1 teaspoon olive oil
1/8 teaspoon paprika

For the Filling

Heat the oil in a 10-inch skillet over medium heat until shimmering.

Add the shallot and cook until the shallot is softened, 2-3 minutes. Stir in the flour and cook for 30 seconds.

Stir in the red wine and simmer until it has nearly evaporated, about 2 minutes.

Stir in the thyme and cayenne.

Whisk in the broth and cream and simmer until the liquid has thickened and reduced to ¾ cup, 10-12 minutes.

Off the heat, add the cooked lobster meat and sage. Season with salt and pepper to taste.

Divide the mixture evenly between two 2-cup gratin dishes (or similar baking dish).

For the Topping

Adjust an oven rack to the middle position, and heat the oven to 400 degrees F.

Pulse the bread in a food processor to coarse crumbs, about 10 pulses.

Combine the bread crumbs, the pecorino, sage, oil and paprika in a bowl.

Sprinkle the topping evenly over the gratins.

Bake until the sauce is bubbling and the topping is golden brown, about 15 minutes.

Let cool for 10 minutes before serving.

Salad

Goose Creek Farms Mizuna
2 champagne mangos, peeled, pitted and sliced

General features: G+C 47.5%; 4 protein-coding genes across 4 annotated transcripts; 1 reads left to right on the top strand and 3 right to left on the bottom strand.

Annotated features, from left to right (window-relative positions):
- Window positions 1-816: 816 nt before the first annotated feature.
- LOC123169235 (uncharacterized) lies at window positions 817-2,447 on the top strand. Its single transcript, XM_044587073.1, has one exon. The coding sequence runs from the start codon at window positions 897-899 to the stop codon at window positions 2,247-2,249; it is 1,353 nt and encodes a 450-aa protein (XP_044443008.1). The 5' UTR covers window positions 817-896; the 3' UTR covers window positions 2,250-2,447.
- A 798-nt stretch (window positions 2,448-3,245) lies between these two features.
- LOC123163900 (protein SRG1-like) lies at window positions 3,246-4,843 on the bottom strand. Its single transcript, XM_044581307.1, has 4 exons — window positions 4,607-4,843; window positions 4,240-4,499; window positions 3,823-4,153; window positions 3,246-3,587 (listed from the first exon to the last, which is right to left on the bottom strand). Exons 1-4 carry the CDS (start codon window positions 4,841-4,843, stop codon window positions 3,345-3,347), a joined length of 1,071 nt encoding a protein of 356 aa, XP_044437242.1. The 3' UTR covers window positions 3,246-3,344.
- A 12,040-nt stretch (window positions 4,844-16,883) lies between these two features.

1 avocado, sliced
green peas

Dressing

Juice from 1 honey tangerine
1 Tbs. sesame oil
1/4c low sodium soy sauce
1/2 cup fresh lime juice
1Tbs. black sesame seeds

My own personal mixologist shook up one of my favorites:

Buffalo Trace bourbon
AITA Snap
Peychaud’s bitters
Dried cherries rehydrated with bourbon

Well, he actually shook up TWO of those for me!

Lobster by Day

The recipe said “Lazy Man’s Lobster For Two,” but that “two” would have to refer to two rather large and very hungry New Englanders as far as I can tell.  Accordingly, “two” for us meant two meals, and our leftovers  transformed into a delicious brunch!

Babies’ first ever poached eggs (a team effort in progress)…

Lazy Man’s Lobster For Two (By Day)

(from the bottom up)
Whole wheat bread, toasted
Speck
Cahill Irish Whiskey Cheese
Leftover Lazy Man’s Lobster (see recipe above)
Poached eggs (from local/free-range eggs)
Smoked black pepper

Leftovers are just new opportunities I say, so Happy Leftovers!

ps:  That’s some leftover Post Patty’s Brunch French Toast on the other side of the plate.  It was quite the morning in the dining room!